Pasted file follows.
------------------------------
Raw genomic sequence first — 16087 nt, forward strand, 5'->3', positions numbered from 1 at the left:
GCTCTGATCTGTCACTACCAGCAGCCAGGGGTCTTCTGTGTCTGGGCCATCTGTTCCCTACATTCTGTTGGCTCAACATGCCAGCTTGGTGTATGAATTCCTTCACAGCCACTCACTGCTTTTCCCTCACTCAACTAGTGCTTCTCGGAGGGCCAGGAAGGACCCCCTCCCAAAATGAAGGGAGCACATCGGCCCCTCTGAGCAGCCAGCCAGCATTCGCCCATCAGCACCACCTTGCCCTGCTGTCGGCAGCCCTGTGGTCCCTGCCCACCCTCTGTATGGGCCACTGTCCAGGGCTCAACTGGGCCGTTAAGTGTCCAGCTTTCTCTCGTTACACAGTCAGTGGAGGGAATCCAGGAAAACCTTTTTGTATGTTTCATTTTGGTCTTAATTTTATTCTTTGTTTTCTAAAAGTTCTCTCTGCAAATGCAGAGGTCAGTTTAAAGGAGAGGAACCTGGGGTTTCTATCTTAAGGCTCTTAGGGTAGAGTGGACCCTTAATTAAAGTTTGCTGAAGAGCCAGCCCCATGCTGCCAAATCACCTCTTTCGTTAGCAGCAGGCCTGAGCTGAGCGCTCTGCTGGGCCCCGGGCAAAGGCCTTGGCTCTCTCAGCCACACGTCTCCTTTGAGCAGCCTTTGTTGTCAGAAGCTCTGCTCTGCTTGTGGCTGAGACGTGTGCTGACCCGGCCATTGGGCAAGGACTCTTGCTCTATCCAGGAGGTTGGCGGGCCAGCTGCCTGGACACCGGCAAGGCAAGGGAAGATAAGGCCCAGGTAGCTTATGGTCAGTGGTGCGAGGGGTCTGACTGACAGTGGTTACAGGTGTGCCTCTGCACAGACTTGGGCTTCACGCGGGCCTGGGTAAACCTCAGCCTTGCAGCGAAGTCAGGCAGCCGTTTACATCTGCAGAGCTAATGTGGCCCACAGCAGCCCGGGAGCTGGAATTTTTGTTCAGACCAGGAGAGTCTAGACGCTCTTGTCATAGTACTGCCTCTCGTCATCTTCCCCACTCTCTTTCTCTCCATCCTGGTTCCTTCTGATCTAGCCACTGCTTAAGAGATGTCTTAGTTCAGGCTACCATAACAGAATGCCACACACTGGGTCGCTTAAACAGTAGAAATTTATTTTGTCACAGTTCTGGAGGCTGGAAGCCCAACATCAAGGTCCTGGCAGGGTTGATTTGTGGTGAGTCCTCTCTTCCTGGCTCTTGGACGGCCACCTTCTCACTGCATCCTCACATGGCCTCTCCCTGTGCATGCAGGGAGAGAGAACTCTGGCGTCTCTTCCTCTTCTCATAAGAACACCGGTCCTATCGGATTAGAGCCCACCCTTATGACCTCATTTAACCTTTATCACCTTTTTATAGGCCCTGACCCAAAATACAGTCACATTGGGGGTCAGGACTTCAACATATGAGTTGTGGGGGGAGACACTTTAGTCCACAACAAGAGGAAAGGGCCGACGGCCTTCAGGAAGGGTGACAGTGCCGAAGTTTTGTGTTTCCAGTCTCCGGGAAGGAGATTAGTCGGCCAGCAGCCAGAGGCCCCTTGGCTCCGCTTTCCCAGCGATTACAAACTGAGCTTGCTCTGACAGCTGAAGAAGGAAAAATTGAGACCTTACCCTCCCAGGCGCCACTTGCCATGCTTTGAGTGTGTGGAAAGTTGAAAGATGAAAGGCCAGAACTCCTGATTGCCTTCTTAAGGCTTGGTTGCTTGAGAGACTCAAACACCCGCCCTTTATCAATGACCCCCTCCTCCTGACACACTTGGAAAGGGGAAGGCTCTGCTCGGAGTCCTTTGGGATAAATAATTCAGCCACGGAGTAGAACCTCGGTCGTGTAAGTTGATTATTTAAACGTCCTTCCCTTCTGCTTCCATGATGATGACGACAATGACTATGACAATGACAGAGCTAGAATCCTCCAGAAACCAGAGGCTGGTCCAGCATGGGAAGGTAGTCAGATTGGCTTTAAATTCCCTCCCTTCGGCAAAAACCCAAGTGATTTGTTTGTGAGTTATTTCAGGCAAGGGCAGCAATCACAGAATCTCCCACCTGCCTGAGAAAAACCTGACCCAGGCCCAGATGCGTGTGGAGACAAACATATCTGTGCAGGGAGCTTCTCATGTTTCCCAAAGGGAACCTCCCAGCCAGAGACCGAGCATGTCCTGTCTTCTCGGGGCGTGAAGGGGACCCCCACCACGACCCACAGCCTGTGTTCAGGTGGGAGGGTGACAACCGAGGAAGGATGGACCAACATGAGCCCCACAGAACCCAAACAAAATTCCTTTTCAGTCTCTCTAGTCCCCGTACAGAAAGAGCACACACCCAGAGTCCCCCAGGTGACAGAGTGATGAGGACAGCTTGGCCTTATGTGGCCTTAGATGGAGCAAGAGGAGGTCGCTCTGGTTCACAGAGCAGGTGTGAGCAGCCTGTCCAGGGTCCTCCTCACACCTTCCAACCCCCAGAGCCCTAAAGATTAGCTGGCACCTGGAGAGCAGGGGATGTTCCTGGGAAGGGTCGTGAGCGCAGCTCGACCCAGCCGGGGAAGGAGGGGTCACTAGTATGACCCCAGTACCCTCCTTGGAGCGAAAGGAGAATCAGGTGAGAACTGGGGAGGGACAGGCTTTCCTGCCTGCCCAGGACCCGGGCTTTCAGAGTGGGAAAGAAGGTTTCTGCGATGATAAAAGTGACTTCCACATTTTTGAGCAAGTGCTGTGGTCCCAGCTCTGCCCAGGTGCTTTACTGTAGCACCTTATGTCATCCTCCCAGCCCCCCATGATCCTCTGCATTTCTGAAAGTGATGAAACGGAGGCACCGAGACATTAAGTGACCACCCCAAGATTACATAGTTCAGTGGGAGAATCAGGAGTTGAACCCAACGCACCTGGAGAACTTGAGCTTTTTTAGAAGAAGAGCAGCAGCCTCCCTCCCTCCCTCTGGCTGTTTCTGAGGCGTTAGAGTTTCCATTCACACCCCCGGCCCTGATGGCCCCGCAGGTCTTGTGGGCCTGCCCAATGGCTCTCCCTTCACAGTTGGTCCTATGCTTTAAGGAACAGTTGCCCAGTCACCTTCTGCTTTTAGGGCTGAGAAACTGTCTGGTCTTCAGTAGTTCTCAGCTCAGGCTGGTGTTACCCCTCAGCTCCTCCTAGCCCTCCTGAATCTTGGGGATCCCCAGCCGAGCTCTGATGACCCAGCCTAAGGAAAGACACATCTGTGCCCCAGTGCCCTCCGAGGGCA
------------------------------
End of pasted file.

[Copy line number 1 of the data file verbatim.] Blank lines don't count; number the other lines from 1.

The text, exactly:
Raw genomic sequence first — 16087 nt, forward strand, 5'->3', positions numbered from 1 at the left: